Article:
Wisdom From My Barber’s Chair

I’ve always cherished a good haircut. Well, I have for as long as I can remember.  I remember crying over the homemade cuts my mom produced in our garage while I sat on the washer.  The fourth grade photo evidence remains to remind me of the crooked bangs and the funky “side-burns” and the classic bowl cuts.  I remember how happy I was to finally graduate to the cuts of a family friend, a retired barber, who cut hair for friends and family in their own homes for a small charge or home-made baked goods.  I remember first paying for my own cuts at a professional stylist’s salon who perfected the perfect feathered look of the early 80’s.

It seems that now I tend to form a relationship with a barber after I have found a good one.  This comes from regular visits once every week to two weeks.  Two barbers that really stand out are Mr. Ted and Wesley, my current barber.

Barber Chair

Mr. Ted was my barber when we lived in Sarasota.  I faithfully visited Mr. Ted every Saturday morning and after our daughter, Jenna was born, my 27 month old son, J.L. visited with me.  I count these visits as quite formative for the young man and for our relationship.  Our Saturday mornings started with Dad (me) in Mr. Ted’s chair while J.L. sat up high in a vacant barber chair with the sports section in his hand.  Lively conversations would ensue with the elderly gents who frequented this shop.  J.L. began learning the art of conversation and respect for elders on these Saturday mornings.  Mr. Ted gave J.L. his first haircut, chopping off the golden curls that formed around his collar while his mom cried.

The haircut was only the beginning of our Saturday morning rituals. After a hair cut that included the mandatory hot lather, straight blade shave, J.L. and I would head out for breakfast at the local bagel shop and then to Barnes & Noble where we would spend hours perusing the shelves.  Our practice was for me to gather as many of the recent business reads and carry them over to the children’s section where I would scan them enjoying frequent interruptions from J.L. about the books that caught his eye.  We most always left B&N every Saturday with more than one book in hand…for him and me.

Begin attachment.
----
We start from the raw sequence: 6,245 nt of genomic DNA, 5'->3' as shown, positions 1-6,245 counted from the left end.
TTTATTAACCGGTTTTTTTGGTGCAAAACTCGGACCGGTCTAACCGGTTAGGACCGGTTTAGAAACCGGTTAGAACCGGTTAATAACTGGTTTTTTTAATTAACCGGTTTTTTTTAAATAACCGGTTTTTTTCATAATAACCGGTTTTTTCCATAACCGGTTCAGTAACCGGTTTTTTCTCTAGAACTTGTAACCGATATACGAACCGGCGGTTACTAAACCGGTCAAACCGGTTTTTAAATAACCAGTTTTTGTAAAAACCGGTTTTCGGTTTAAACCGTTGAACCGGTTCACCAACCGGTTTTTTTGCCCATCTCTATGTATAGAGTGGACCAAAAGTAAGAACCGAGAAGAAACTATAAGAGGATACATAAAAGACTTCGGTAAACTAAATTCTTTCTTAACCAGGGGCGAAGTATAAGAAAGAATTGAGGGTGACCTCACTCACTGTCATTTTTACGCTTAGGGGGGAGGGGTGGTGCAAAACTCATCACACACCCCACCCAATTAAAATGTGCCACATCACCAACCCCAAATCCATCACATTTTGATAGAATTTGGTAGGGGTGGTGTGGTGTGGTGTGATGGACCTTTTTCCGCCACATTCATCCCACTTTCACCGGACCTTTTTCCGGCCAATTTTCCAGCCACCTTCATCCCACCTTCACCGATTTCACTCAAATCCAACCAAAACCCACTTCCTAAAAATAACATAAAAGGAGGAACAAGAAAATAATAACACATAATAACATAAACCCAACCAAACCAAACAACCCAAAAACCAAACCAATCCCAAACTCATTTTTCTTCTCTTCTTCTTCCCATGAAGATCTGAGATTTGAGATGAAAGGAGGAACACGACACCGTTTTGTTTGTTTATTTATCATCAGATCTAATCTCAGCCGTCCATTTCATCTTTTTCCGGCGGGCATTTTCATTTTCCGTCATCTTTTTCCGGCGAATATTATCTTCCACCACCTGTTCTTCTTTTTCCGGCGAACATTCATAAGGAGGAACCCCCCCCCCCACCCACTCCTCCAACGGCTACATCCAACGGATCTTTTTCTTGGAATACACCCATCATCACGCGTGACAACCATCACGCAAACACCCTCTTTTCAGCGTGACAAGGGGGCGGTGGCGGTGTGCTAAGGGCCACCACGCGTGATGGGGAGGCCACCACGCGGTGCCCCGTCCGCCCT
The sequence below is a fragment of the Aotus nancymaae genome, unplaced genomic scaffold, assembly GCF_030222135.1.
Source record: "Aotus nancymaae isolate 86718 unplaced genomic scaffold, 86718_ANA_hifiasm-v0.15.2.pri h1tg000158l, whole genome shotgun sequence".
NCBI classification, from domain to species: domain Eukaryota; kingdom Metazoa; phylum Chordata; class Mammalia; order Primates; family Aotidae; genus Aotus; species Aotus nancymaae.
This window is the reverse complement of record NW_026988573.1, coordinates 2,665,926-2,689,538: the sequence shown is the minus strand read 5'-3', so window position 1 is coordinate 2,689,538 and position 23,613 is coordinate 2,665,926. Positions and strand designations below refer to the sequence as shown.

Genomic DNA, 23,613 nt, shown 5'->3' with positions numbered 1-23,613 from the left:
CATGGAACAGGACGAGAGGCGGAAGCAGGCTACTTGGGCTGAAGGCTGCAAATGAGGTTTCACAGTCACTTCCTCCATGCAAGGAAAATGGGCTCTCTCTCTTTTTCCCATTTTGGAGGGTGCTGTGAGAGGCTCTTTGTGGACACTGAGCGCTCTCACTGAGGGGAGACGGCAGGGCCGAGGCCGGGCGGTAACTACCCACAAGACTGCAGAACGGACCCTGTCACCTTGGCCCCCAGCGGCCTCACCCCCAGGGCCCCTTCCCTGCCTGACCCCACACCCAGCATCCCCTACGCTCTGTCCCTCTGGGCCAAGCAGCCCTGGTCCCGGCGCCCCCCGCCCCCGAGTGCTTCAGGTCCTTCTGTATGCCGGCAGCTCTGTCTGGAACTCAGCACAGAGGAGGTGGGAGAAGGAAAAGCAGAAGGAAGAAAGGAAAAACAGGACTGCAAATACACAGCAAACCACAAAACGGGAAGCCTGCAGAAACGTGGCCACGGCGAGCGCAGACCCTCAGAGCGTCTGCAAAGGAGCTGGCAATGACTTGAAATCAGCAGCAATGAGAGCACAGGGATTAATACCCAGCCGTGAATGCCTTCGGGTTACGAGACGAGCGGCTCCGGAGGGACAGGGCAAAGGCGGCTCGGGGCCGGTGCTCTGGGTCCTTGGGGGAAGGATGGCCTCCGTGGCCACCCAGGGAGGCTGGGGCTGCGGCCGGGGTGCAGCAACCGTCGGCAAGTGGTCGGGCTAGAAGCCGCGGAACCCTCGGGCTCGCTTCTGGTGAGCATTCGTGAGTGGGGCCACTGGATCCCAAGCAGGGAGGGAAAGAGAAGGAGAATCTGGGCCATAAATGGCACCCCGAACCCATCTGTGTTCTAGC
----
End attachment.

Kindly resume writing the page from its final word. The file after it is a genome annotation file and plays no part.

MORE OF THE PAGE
My current barber is Wesley who has his own shop.  I see him about every two weeks and spend a little more time in his chair now that I have let my No Shave November beard grow into a Decembeard.  Wesley has been cutting my hair for a number of years and we always have the most incredible conversations touching on so many topics of life.  Today, in his chair, we couldn’t stop laughing over stories shared from crazy childhoods and “Little Johnny” jokes.  Sometimes our conversations become philosophical and “life-enhancing”.   A recent conversation did just that.

Wesley often plays music from Puerto Rico where he grew up and I really enjoy the Latin rhythms.  I speak some Spanish and can understand some of the lyrics.  On this day, a special song, one of Wesley’s favorites came on that he explained was about a kiss…about a lover’s kiss…a romantic song.  Yeah, that’s right. Two “real guys” talking romance.

Wesley went on to tell me how he can’t believe how some guys, boyfriends and husbands won’t display their affection and love for their girlfriend or wives more often with a kiss.  We talked about how some guys think it is a sign of weakness to show emotional attachment.  He shared how he makes a conscious effort to kiss his girlfriend every time he sees her and every time he leaves her. The conversation resounded with me.

When I got home, I kissed my amazing wife, but more than that I made a new decision to show her affection more often and to be conscious of our first interactions during each day.  The greetings and the good-byes we often take for granted should be conscious moments during each day. She seems to like it :)!

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